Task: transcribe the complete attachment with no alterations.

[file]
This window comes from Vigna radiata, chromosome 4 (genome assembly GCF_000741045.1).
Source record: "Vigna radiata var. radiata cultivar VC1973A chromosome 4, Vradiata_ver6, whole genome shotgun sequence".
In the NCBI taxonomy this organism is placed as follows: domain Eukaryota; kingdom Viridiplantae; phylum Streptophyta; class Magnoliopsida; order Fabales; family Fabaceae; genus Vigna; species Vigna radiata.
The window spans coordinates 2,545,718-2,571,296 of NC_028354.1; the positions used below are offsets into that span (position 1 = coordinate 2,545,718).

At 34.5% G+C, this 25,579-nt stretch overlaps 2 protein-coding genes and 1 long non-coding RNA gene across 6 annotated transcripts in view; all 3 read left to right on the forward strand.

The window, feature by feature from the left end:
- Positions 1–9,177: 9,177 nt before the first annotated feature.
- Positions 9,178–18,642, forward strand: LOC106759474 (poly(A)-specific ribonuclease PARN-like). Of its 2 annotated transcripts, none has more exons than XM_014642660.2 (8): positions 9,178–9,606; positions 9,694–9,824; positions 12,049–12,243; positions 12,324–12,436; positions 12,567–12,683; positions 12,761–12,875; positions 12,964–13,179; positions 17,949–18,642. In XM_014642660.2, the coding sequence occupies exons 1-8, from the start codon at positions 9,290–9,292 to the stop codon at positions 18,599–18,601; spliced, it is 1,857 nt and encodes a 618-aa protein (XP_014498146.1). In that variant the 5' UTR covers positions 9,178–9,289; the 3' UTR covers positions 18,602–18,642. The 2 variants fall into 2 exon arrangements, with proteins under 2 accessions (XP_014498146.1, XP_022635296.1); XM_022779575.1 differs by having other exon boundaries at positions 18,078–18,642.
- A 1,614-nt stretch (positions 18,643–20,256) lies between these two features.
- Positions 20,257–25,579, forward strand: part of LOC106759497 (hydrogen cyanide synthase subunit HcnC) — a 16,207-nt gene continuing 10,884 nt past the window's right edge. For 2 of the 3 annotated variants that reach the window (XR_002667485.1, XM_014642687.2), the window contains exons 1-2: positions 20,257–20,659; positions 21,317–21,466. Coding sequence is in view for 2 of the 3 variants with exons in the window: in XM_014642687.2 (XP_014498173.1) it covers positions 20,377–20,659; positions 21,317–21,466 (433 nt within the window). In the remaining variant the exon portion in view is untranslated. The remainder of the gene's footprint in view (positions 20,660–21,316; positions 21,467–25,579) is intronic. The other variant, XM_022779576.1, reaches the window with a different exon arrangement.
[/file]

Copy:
This window comes from Vigna radiata, chromosome 4 (genome assembly GCF_000741045.1).
Source record: "Vigna radiata var. radiata cultivar VC1973A chromosome 4, Vradiata_ver6, whole genome shotgun sequence".
In the NCBI taxonomy this organism is placed as follows: domain Eukaryota; kingdom Viridiplantae; phylum Streptophyta; class Magnoliopsida; order Fabales; family Fabaceae; genus Vigna; species Vigna radiata.
The window spans coordinates 2,545,718-2,571,296 of NC_028354.1; the positions used below are offsets into that span (position 1 = coordinate 2,545,718).

At 34.5% G+C, this 25,579-nt stretch overlaps 2 protein-coding genes and 1 long non-coding RNA gene across 6 annotated transcripts in view; all 3 read left to right on the forward strand.

The window, feature by feature from the left end:
- Positions 1–9,177: 9,177 nt before the first annotated feature.
- Positions 9,178–18,642, forward strand: LOC106759474 (poly(A)-specific ribonuclease PARN-like). Of its 2 annotated transcripts, none has more exons than XM_014642660.2 (8): positions 9,178–9,606; positions 9,694–9,824; positions 12,049–12,243; positions 12,324–12,436; positions 12,567–12,683; positions 12,761–12,875; positions 12,964–13,179; positions 17,949–18,642. In XM_014642660.2, the coding sequence occupies exons 1-8, from the start codon at positions 9,290–9,292 to the stop codon at positions 18,599–18,601; spliced, it is 1,857 nt and encodes a 618-aa protein (XP_014498146.1). In that variant the 5' UTR covers positions 9,178–9,289; the 3' UTR covers positions 18,602–18,642. The 2 variants fall into 2 exon arrangements, with proteins under 2 accessions (XP_014498146.1, XP_022635296.1); XM_022779575.1 differs by having other exon boundaries at positions 18,078–18,642.
- A 1,614-nt stretch (positions 18,643–20,256) lies between these two features.
- Positions 20,257–25,579, forward strand: part of LOC106759497 (hydrogen cyanide synthase subunit HcnC) — a 16,207-nt gene continuing 10,884 nt past the window's right edge. For 2 of the 3 annotated variants that reach the window (XR_002667485.1, XM_014642687.2), the window contains exons 1-2: positions 20,257–20,659; positions 21,317–21,466. Coding sequence is in view for 2 of the 3 variants with exons in the window: in XM_014642687.2 (XP_014498173.1) it covers positions 20,377–20,659; positions 21,317–21,466 (433 nt within the window). In the remaining variant the exon portion in view is untranslated. The remainder of the gene's footprint in view (positions 20,660–21,316; positions 21,467–25,579) is intronic. The other variant, XM_022779576.1, reaches the window with a different exon arrangement.